But that didn’t happen and not only was I pleasantly surprised, but I was actually impressed. The Flash, unlike Arrow, deals almost exclusively with Meta-humans, people with superpowers, and that means special effects, the wobbly part of most TV shows if we’re being fairly honest here. But the flash manages to do it right. They handle the super-speed effect marvellously, and the different villain superpowers (Weather, Cloning and Poison Gas in the three episodes leading to this review) actually look good, which is what impressed me them most.
As for characters and performances, The Flash does something right: every character in the show is very well defined and grounded. You can instantly relate to all of them, be it because they’re adorkable or because they’ve lost someone and that resonates with your own life’s experiences. Performances are generally very strong, though Rick Cosnett lacks a bit of punch as Eddie Thawne. He’s unconvincing as both a Detective and as Iris’ boyfriend. Her actress, Candice Patton is one of my favourite on the show. Grant Gustin is outstanding as Barry, hitting all the high and low notes perfectly. When there’s an emotionally intense scene, he’ll be pulling on your heartstring without question. Tom Cavanagh handles the duality of his character wonderfully. When Wells is being nice, you can feel the concern he has for Barry’s safety, and when he’s being evil, you can tell this is a guy you don’t want to mess with. It’s really difficult to play a convincing recurring villain, even more so one hiding in plain sight, and how well Cavanagh pulls it off with his performance amazes me to be perfectly frank. My biggest surprise for this show, however, and a pleasant and nostalgia-filled one at that, was seeing John Wesley Shipp as Barry’s father. Why was it pleasant? J.W. Shipp played The Flash in the 90s TV series.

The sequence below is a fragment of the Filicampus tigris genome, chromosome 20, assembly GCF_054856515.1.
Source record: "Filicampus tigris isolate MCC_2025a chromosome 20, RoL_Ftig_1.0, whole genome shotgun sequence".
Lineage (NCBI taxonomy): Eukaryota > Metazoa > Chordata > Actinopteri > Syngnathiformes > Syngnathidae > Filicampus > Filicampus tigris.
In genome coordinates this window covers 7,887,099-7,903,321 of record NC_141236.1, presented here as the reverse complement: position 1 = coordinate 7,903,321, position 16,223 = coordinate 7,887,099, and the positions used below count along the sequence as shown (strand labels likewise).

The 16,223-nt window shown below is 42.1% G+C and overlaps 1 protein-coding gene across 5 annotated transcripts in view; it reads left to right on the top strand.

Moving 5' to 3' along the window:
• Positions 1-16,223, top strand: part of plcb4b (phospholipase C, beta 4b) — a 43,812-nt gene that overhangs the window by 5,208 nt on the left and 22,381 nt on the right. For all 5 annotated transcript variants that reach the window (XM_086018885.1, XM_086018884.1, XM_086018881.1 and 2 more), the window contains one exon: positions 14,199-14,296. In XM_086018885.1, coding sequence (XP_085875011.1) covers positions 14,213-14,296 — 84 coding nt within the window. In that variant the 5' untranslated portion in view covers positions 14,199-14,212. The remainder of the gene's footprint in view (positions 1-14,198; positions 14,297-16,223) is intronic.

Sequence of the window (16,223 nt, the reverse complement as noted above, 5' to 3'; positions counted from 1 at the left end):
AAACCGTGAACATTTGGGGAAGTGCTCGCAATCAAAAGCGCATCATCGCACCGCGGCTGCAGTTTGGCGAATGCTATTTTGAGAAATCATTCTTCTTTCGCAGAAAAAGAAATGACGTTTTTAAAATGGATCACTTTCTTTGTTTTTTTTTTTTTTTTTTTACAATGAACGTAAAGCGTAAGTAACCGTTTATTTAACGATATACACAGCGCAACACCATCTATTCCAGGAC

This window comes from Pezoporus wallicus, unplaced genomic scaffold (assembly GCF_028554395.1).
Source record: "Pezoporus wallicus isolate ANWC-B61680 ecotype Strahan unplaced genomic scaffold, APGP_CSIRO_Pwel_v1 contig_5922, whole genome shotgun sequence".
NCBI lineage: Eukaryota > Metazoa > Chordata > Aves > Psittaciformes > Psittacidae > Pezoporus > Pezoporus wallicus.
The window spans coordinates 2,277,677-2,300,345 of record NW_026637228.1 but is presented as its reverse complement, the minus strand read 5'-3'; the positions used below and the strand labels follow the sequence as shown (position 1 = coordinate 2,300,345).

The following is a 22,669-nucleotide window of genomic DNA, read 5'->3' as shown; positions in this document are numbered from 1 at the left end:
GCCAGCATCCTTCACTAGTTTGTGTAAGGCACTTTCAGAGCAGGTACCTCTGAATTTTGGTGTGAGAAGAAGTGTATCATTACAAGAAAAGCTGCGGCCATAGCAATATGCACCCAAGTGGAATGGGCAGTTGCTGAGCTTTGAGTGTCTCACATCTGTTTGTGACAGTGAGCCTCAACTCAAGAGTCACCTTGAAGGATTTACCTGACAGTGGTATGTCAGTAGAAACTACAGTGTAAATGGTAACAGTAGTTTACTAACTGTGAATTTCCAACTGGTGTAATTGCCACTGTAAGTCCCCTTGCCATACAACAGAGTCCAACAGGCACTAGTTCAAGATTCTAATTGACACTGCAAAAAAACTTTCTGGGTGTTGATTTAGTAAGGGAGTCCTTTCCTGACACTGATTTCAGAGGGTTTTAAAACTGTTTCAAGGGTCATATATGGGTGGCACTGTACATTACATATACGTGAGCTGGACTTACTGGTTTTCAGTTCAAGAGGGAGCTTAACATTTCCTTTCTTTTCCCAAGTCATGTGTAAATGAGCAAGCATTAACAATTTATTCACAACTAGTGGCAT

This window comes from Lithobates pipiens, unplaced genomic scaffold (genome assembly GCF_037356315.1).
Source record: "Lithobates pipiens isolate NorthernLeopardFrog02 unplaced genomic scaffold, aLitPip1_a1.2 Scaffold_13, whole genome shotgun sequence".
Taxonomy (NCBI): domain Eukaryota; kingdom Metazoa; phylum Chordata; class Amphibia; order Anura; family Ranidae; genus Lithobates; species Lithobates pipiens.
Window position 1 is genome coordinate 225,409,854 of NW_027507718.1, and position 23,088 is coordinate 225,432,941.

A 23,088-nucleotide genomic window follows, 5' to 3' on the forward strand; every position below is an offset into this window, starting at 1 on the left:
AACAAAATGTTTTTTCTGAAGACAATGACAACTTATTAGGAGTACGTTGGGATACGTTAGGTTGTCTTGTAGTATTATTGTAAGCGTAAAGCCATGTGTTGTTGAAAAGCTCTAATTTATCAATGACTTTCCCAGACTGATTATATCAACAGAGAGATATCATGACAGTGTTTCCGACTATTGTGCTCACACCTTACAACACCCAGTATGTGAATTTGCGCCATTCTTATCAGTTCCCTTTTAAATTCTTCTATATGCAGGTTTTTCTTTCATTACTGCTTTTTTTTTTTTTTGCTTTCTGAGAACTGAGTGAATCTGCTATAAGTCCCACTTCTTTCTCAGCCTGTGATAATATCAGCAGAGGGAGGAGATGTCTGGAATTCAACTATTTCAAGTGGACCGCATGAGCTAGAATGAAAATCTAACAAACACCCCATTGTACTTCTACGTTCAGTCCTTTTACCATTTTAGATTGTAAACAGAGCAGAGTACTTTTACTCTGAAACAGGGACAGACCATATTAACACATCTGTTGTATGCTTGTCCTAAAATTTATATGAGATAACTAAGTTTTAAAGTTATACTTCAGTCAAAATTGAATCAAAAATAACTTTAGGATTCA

The writing is currently the shows greatest weakness, and it’s not on the stories, those are pretty good. They’re fun superhero adventures with enough emotional and dark moments sprinkled on top to make them very interesting. No, the problem is with the dialogue. For its first few episodes, the Flash is and will continue to try to establish the character as a superhero, and for that the dialogues will often have inspirational conversations where the character will learn some valuable lesson that will shape the hero he’ll become. It’s expected but tricky to get right without being too cheesy. And so far, The Flash’s dialogue has had some very cheesy moments, the worst being the Oliver Queen – Barry conversation in the pilot episode. That one wasn’t only cheesy but also quite painful to watch. I could have complained about casting, about character choices, but I don’t and I won’t. First, any adaptation deserves the chance to make its own mark, to change things up a bit. And second, this show is from the people behind Arrow and if that show has proven something it’s that the changes it makes to “established lore” work really well!
One thing I do give props to the writers for is acknowledging the realities of Barry’s condition. The second episode takes its time to explore and handle his metabolism, with him constantly fainting for low glucose, because his body burns through it like there’s no tomorrow. Also, they at least try to come up with a pseudo-scientific explanation for how the different powers work, which I appreciate. Superhero TV shows get more leeway than other series in terms of unrealistic things, but The Flash’s writers take the time and put in the effort to keep the show as grounded as possible. Another thing I like is that Barry’s not an instant badass the moment he gets his powers. He’s still clumsy and he doesn’t know how to fight, which is why he still gets his ass kicked the moment he stops running. It makes the evolution from guy-with-powers to Superhero feel much more natural.
In the end, The Flash proves once more that the people behind Arrow know what they’re doing and they are the best at brining superheroes to TV. It’s an extremely fun show to watch. I give it enormous praise just for not having anyone say the word “Mirakuru” and for giving us decent DC Comics supervillain portrayals (and powers).